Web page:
How are you with self-awareness? More than 90% of us think we are self-aware, and yet less than 25% actually are. Could be we are not 100% sure exactly what self-awareness is.
Have you ever asked your colleagues, “Do you want to go to lunch?”
And you get four different responses.
- “Oh, thank you so much for asking. Would you like me to drive?”
- “Yes. I’ll meet you at the car in 5 minutes.”
- “Well, I don’t know. When do you want to leave? Where are we going? How far is it? Who else is going?
- “I’d love to. I know the perfect place. The staff knows me, and they always give me the best table.”
Which response is the one that sounds most like you? How about the one that you can’t believe someone even said? That’s where self-awareness comes into play. The dictionary defines self-awareness as “the conscious knowledge of one’s own character, feelings, motives, and desires.”
There is no more important place to have a heightened sense of self-awareness than your workplace.
The reason behind the answer.
When I think about self-awareness, I think of these two questions:
Why do we things the way we do, and why do we behave the way we do?
It’s also being able to understand what we do well and what we don’t do well.
At ICC, we define self-awareness as being able to understand your strengths and weaknesses.
And there is no more important place to have a heightened sense of self-awareness than your workplace. We spend an incredible amount of time away from our families working, and understanding how you interact best with your team can bring you greater job satisfaction and improve work relationships.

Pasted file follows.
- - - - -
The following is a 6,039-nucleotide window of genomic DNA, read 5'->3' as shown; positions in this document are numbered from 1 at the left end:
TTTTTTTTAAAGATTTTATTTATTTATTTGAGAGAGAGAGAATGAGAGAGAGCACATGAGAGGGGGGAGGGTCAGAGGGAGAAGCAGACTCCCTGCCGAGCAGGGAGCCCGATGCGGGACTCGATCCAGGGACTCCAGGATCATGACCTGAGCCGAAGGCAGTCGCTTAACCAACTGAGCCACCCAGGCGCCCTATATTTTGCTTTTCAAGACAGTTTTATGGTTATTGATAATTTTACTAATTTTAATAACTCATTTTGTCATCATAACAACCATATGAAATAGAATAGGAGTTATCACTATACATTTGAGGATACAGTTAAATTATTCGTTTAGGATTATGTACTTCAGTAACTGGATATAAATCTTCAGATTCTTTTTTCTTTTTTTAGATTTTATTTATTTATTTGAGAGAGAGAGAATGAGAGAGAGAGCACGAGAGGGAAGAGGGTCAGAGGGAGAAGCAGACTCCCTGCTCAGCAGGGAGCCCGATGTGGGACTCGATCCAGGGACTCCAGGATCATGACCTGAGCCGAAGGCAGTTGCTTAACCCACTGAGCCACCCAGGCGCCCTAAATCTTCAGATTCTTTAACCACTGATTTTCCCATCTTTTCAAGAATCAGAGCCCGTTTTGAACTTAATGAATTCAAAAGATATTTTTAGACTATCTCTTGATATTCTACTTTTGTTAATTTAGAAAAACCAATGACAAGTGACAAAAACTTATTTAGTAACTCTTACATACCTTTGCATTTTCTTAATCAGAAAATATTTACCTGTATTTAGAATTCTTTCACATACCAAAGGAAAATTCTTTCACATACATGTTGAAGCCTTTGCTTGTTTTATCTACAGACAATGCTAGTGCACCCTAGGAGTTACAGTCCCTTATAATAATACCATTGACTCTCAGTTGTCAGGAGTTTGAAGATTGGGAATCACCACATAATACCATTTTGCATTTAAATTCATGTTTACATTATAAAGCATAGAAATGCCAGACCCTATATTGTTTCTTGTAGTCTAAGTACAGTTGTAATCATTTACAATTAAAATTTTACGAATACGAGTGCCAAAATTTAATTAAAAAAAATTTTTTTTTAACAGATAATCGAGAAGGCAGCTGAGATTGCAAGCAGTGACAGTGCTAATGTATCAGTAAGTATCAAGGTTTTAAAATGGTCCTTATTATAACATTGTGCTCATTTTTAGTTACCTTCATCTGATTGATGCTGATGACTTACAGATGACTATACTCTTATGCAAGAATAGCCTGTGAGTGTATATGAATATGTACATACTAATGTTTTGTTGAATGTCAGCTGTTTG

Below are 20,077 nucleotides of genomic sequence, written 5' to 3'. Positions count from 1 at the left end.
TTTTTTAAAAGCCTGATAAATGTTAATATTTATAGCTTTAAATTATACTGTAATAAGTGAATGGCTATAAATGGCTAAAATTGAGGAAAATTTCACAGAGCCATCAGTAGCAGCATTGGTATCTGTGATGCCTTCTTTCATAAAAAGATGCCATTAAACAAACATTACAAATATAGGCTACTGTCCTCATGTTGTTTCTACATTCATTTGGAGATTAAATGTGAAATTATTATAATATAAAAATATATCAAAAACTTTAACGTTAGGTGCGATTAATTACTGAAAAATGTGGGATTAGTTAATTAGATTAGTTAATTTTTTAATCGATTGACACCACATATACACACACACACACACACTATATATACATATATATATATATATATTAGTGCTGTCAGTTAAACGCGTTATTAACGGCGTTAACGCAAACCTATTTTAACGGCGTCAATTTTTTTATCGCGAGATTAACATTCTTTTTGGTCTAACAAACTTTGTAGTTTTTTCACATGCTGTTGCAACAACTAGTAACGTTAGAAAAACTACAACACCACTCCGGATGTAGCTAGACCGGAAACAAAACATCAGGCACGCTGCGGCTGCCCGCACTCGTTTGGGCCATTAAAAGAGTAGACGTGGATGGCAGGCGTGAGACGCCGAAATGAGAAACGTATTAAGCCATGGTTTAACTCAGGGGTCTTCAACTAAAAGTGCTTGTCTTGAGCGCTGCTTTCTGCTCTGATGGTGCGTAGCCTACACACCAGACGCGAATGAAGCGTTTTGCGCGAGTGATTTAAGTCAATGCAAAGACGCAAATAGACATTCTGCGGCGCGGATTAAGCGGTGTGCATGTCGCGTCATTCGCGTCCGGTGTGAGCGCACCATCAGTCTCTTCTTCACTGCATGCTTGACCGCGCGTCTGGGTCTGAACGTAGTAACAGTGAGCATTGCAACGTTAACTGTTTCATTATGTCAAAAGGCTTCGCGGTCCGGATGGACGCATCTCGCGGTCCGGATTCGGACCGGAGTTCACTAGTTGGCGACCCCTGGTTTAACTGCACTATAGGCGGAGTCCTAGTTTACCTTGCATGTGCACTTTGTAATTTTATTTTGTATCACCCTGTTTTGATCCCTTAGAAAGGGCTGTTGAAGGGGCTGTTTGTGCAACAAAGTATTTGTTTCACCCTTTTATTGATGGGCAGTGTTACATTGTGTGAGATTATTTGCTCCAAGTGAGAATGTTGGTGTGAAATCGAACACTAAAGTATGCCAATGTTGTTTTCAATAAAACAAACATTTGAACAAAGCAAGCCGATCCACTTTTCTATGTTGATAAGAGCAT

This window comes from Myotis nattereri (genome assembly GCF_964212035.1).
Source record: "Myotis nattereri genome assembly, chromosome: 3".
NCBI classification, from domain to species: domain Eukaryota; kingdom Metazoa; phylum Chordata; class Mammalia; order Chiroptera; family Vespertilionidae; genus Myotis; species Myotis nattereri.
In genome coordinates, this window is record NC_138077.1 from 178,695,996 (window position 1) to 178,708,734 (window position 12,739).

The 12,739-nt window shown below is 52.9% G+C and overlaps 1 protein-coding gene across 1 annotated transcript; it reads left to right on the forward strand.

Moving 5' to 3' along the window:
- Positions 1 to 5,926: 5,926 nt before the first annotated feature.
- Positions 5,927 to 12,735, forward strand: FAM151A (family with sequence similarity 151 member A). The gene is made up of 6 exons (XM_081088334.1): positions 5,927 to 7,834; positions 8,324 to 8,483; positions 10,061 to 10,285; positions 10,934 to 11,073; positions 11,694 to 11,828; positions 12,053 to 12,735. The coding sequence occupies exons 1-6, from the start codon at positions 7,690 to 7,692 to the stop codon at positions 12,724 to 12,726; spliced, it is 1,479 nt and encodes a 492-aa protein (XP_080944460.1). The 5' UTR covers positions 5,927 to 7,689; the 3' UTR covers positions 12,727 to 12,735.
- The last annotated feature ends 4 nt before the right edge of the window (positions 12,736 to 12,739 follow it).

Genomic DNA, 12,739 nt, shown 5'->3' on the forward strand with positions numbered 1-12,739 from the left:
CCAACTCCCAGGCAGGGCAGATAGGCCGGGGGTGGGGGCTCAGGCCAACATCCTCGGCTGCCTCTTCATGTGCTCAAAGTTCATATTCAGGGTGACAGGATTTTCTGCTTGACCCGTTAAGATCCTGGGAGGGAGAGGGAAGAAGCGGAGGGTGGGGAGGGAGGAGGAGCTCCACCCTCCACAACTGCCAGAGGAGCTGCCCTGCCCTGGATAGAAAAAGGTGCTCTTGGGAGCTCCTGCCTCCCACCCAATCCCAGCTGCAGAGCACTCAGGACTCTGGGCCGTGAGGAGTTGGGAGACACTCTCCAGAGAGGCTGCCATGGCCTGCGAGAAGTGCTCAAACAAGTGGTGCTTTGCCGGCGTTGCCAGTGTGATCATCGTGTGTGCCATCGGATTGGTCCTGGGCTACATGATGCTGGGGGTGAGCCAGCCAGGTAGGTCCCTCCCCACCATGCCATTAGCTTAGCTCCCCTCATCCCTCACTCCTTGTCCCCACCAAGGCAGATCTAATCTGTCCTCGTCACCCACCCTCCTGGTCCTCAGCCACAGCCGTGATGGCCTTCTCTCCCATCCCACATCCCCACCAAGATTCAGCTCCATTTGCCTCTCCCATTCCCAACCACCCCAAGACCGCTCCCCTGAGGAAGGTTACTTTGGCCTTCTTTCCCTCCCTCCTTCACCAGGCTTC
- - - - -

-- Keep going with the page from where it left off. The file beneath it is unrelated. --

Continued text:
Just look at the lunch example. Such a simple question, yet it could be easy to feel frustrated if those responses differ from the way you would respond. Recognizing that colleagues aren’t intentionally trying to make things harder can bring harmony to your work relationships.
Self-awareness in the workplace creates stronger working relationships and helps you capitalize on the strengths around you.
Start thinking about these questions.
How do you handle interruptions during the workday? What is your preferred communication method? Do you avoid or approach conflict?
In an ideal scenario, not only do you know how you’d respond to these questions, but you’ve been transparent, and your colleagues also know how you work best. Self-awareness in the workplace creates stronger working relationships and helps you capitalize on the strengths around you. And frankly, no one wants to spend all that time working with strangers. Let people know who you are and in turn, be receptive to their unique behaviors and strengths.
Interested in learning more about self-awareness in the workplace? ICC offers a unique approach to training and development with our Accelerator program. Call us today at 855-865-4400 or contact us at email@example.com